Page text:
Territorial projects encompass both an imaginary element and a bet on the future. In many cases a project may at first seem utopian but go on to serve as a catalyst for the future. In other cases, the point of departure for the project is the concrete situation and constraints, which may appear more realistic at the outset but is doubtless more limited. Neither of the two approaches has greater merit than the other. Both are useful and complement each other to create a territorial project that is both ambitious and realistic.


In the Maestrazgo de Teruel area (Aragon, Spain), for example, demographic weakness and the emigration of young people may have implied that the area had no future. The LEADER group therefore put together an ambitious project, built around the idea of a “cultural park-area” and the use of advanced communication technologies, whilst at the same time implementing support measures for new project promoters and for businesses still in existence.

This dual approach allows the area’s capital to be viewed with new eyes, and elements to be discovered within the area that had been forgotten or neglected, or that had formerly seemed unimportant but could suddenly become essential to the hoped-for project.

Another decisive factor in the area’s capital is the relationship between the area and the outside world. A wide range of opportunities can be identified from marketing intelligence, from the area’s exiles, from demand from nearby city-dwellers or from planned outside investment, which will also lead to a new look being cast on the area and the identification of further potential resources with promise for the future.

The territorial capital can therefore be represented by a sphere situated at the intersection of two axes (a horizontal past/future axis and a vertical internal/ external axis) which evolves, is enhanced and becomes more sharply defined using elements drawn from both the past (history) and the future (the project), from what is internal to the area and from its relations with the outside world.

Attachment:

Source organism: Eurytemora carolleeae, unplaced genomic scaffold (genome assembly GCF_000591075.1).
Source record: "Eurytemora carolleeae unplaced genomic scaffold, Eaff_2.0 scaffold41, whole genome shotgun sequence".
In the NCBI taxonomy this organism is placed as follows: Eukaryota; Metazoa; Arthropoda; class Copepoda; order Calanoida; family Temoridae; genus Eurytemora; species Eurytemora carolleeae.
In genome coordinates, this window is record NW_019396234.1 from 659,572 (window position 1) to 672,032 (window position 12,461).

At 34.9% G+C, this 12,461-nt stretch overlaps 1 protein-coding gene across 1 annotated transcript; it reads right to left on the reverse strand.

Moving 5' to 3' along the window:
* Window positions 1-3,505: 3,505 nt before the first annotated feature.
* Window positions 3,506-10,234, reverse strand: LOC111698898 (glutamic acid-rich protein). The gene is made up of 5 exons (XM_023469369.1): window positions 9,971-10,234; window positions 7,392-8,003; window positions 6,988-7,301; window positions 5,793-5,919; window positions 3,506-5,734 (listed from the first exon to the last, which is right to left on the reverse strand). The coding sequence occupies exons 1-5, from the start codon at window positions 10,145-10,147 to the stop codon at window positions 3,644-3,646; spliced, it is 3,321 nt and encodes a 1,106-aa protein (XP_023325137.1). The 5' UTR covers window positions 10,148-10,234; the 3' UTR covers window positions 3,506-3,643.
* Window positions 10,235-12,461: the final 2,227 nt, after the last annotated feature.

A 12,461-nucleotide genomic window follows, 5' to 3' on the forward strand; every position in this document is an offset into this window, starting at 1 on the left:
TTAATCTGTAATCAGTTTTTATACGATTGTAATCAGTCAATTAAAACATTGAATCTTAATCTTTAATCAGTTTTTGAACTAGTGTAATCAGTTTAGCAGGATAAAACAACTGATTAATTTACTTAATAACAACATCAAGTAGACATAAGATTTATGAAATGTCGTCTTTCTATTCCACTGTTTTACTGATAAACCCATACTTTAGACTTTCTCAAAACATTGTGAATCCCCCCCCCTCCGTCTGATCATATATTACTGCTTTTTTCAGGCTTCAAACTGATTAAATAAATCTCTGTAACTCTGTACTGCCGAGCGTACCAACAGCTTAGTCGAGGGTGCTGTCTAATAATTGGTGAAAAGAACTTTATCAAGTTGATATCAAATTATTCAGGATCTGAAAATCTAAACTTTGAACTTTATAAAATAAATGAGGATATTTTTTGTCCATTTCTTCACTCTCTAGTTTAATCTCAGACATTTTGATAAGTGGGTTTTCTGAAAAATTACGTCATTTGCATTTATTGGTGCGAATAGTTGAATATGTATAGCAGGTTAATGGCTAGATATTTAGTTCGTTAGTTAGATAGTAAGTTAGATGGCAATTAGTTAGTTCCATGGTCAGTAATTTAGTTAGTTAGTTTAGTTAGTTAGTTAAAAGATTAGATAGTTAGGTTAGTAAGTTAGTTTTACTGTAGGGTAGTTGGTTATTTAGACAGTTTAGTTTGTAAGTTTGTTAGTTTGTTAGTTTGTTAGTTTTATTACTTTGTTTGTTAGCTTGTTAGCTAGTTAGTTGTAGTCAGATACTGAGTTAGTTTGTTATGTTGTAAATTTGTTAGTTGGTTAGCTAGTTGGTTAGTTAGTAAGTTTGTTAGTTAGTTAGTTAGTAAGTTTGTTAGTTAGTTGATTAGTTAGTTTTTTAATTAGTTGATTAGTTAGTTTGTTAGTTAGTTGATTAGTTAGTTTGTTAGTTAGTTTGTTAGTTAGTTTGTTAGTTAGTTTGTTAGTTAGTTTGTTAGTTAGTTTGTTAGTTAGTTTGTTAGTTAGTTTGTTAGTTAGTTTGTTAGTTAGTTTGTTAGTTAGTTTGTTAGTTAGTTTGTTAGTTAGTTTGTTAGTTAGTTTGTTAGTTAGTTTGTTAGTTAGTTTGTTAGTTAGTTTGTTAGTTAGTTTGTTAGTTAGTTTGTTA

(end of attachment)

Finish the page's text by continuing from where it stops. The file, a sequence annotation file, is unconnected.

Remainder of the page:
As a result, many areas have discovered that statistical, sectoral information is not enough to describe their real situation. Developing a territorial project prompted them to identify relationships of interdependence between the multiple components comprising the area’s capital and to turn these relationships of interdependence into the linchpin of their strategy.


In Emilia-Romagna (Italy), the parmesan-cheese production area can be described in terms of production volume, number of jobs, number of businesses, how they are collectively organised, etc. This basis for interpretation would lead to the conclusion that this is an area with a strong and promising territorial capital. However, by adopting an integrated territorial development approach, the Apennino Parmense and Piacentino LEADER group also discovered “losses” or loss of earnings due to the poor concentration of the parmesan cheese business, notably, the inadequate development of tourism, in spite of undeniable natural and cultural assets, difficulties in transferring the know-how and knowledge amassed by the parmesan sector to other sectors or parts of the area, etc. This is why LEADER’s strategy has endeavoured, through coordination and support for emerging projects, to integrate other resources more effectively into a development dynamic. The local action group therefore looked for alternative core structuring principles that would foster new ideas.

By integrating data it is possible to gain a better understanding of what are the obstacles and the room for manoeuvre, to ascertain the feasibility of the territorial project, to decide on what strategy to adopt, and to better evaluate how to create added value through a territorial approach. Should an area’s potential strengths be “enhanced”, even if this means aggravating internal imbalances or, on the contrary, should action be taken to address its weak points by reducing gaps? Should the emphasis be placed on a particular unifying theme or field, or should measures instead be diversified? This relationship between the area’s project and its capital has led a great number of rural areas to:

  • re-evaluate neglected resources and transform them into strategic development lines;

  • highlight the area’s distinctive features or create new ones by combining different sectors;

  • encourage the discovery of little-known or neglected local resources by giving renewed value to aspects that were formerly perceived as negative.

In most rural areas today, judgement of the area’s capital differs markedly from that made only a few years ago. Elements that were formerly little known, neglected or perceived as negative are now often given a key role; it is not unusual for a former handicap to be seen as an asset today, and vice versa.

European Flag